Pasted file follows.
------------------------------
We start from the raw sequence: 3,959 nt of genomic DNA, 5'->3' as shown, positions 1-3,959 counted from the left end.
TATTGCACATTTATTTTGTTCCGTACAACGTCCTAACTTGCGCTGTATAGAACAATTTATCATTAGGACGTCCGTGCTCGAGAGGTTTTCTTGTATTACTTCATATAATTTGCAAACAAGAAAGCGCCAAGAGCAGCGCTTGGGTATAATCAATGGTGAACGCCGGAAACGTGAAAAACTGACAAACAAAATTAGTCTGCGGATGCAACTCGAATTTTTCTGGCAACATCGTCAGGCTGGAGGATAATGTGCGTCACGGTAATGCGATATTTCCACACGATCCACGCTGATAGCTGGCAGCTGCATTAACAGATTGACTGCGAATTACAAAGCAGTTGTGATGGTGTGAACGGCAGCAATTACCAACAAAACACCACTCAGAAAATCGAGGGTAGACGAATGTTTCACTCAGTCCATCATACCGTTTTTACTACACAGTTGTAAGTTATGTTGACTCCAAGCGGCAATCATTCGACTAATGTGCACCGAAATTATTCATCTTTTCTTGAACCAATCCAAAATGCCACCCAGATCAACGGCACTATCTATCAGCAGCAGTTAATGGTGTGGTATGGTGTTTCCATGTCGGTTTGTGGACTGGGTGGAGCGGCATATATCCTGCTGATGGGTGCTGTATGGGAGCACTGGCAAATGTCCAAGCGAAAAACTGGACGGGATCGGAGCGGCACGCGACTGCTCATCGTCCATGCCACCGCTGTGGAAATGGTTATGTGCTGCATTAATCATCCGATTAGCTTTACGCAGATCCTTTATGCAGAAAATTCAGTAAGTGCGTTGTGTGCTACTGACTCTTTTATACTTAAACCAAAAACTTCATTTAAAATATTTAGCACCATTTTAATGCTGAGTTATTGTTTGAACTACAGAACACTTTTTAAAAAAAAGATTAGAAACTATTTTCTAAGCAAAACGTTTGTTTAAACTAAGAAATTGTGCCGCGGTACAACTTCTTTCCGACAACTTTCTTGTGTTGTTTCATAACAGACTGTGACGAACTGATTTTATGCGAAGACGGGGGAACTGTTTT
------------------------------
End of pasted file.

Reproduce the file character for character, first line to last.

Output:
We start from the raw sequence: 3,959 nt of genomic DNA, 5'->3' as shown, positions 1-3,959 counted from the left end.
TATTGCACATTTATTTTGTTCCGTACAACGTCCTAACTTGCGCTGTATAGAACAATTTATCATTAGGACGTCCGTGCTCGAGAGGTTTTCTTGTATTACTTCATATAATTTGCAAACAAGAAAGCGCCAAGAGCAGCGCTTGGGTATAATCAATGGTGAACGCCGGAAACGTGAAAAACTGACAAACAAAATTAGTCTGCGGATGCAACTCGAATTTTTCTGGCAACATCGTCAGGCTGGAGGATAATGTGCGTCACGGTAATGCGATATTTCCACACGATCCACGCTGATAGCTGGCAGCTGCATTAACAGATTGACTGCGAATTACAAAGCAGTTGTGATGGTGTGAACGGCAGCAATTACCAACAAAACACCACTCAGAAAATCGAGGGTAGACGAATGTTTCACTCAGTCCATCATACCGTTTTTACTACACAGTTGTAAGTTATGTTGACTCCAAGCGGCAATCATTCGACTAATGTGCACCGAAATTATTCATCTTTTCTTGAACCAATCCAAAATGCCACCCAGATCAACGGCACTATCTATCAGCAGCAGTTAATGGTGTGGTATGGTGTTTCCATGTCGGTTTGTGGACTGGGTGGAGCGGCATATATCCTGCTGATGGGTGCTGTATGGGAGCACTGGCAAATGTCCAAGCGAAAAACTGGACGGGATCGGAGCGGCACGCGACTGCTCATCGTCCATGCCACCGCTGTGGAAATGGTTATGTGCTGCATTAATCATCCGATTAGCTTTACGCAGATCCTTTATGCAGAAAATTCAGTAAGTGCGTTGTGTGCTACTGACTCTTTTATACTTAAACCAAAAACTTCATTTAAAATATTTAGCACCATTTTAATGCTGAGTTATTGTTTGAACTACAGAACACTTTTTAAAAAAAAGATTAGAAACTATTTTCTAAGCAAAACGTTTGTTTAAACTAAGAAATTGTGCCGCGGTACAACTTCTTTCCGACAACTTTCTTGTGTTGTTTCATAACAGACTGTGACGAACTGATTTTATGCGAAGACGGGGGAACTGTTTT